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Down to the Wire: My Internship at the Associated Press

Written by Aaron Edwards '12

Aaron Edwards '12 on the beat during an internship in Atlanta, GA.

Relieved to escape the London chill, I scanned my ID card, swung open the door, and entered a bustling newsroom with new faces. I reached back to pull off my jacket. 

“Don’t take your coat off just yet, Mr. Edwards. Do you know much about this phone-hacking situation happening in London?” 
Before I could answer, I was being handed a copy of an Associated Press article on the British police’s investigation into several claims made of journalists hacking into public figures’ cell phones. I heard the piercing wind howling outside and I had a feeling I was about to head right back into it. My editor shuffled through a few more papers and looked up at me from her set of five computer screens.
“We need you to go down to city hall. There’s a panel discussion going on there… well, right now. So you should hurry. Take notes, bring your recorder, and call me when you’re there. When you get back, I’ll want you to sit at your desk and type up a little story for us.” 
And there it was: I was off on my first assignment as an intern at the Associated Press London Bureau. A few questions I didn’t get to ask: 1. Where is city hall? 2. What’s the number here? 3. Where is my desk? 
Preparation for this moment—and the four months to follow—came from working at several news outlets across the country, including CBS News in New York, the New York Times Student Journalism Institute in New Orleans, and the Sunday Paper in Atlanta. But the place I learned the most and got my footing in journalism is right here on South Hill at Ithaca College’s student newspaper, the Ithacan
I have worked as news editor, assistant news editor, assistant arts and entertainment editor, and general reporter for the newspaper. This year, I’m serving as editor-in-chief. At the Ithacan, I learned how to craft a story and fully understand what it is you’re putting out to the public. But at the Associated Press (AP)—where my stories hit the international wires and got published in Time, USA Today, the Washington Post, and other national publications—I learned that lesson on a much larger scale.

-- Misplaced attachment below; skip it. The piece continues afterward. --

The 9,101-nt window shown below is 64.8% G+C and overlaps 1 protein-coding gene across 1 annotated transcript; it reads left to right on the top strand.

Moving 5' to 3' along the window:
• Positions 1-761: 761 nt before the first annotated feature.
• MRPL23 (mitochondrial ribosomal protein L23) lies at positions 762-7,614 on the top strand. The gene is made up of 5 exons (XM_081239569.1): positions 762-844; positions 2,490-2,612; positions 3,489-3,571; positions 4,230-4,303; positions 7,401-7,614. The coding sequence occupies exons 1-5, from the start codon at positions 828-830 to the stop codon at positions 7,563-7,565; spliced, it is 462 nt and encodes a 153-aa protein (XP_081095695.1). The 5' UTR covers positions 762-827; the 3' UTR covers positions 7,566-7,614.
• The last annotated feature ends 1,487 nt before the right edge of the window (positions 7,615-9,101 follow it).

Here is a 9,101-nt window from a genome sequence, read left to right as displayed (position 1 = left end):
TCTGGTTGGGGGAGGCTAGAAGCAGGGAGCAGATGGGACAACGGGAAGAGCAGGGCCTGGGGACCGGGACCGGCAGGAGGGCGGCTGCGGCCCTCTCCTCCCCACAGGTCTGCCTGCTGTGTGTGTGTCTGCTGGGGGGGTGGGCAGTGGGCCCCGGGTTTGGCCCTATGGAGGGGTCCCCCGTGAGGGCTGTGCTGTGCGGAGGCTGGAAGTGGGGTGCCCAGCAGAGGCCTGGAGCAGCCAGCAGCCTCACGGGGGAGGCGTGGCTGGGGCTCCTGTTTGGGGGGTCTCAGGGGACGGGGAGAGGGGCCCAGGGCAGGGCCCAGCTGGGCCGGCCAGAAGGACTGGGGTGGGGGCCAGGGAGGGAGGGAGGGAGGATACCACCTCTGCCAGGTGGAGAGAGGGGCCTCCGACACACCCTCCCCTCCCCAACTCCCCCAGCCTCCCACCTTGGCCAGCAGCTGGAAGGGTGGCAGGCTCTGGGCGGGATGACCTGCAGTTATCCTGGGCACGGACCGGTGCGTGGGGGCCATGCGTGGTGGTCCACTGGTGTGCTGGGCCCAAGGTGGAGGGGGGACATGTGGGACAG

While interning at the AP, I wrote stories on London Fashion Week, interviewed actor Jesse Eisenberg and other stars at the British Academy of Film and Television Arts Awards, covered the largest protest gathering in London since the start of the Iraq war, kept track of rebel uprisings in the Middle East, and worked on the AP field team for the royal wedding of Prince William and his university sweetheart Kate Middleton. 
Working at the AP is very much a team effort. Since the company is a wire service that provides content to thousands of news outlets around the world, deadlines happen by the second. Any story I worked on required me to get it first, get it right, and, on top of all that, write it well. 
The global scale of the stories I worked on was reminiscent of my time at CBS News, where I worked on the national news desk gathering news bits and conducting preliminary interviews for pieces included in the Evening News broadcast with Katie Couric. 
Covering life at Ithaca College for the Ithacan gave me an amazing advantage as a student journalist. Because IC is a smaller college than most, the attention and focus given to stories I wrote for the paper made me a much better writer. When I filed my first story during freshman year, my editor sat me down, politely told me that it was a hot mess, and worked with me for hours to fine-tune it. 
I’ve developed a strong set of contacts and mentors over just three years as a journalist, and I owe it all to the newsroom in Ithaca that I still call home. But one thing is always consistent no matter where I’ve interned or worked: Through all the hard work, making a deadline and crashing at 3 a.m. still feels so victorious. 



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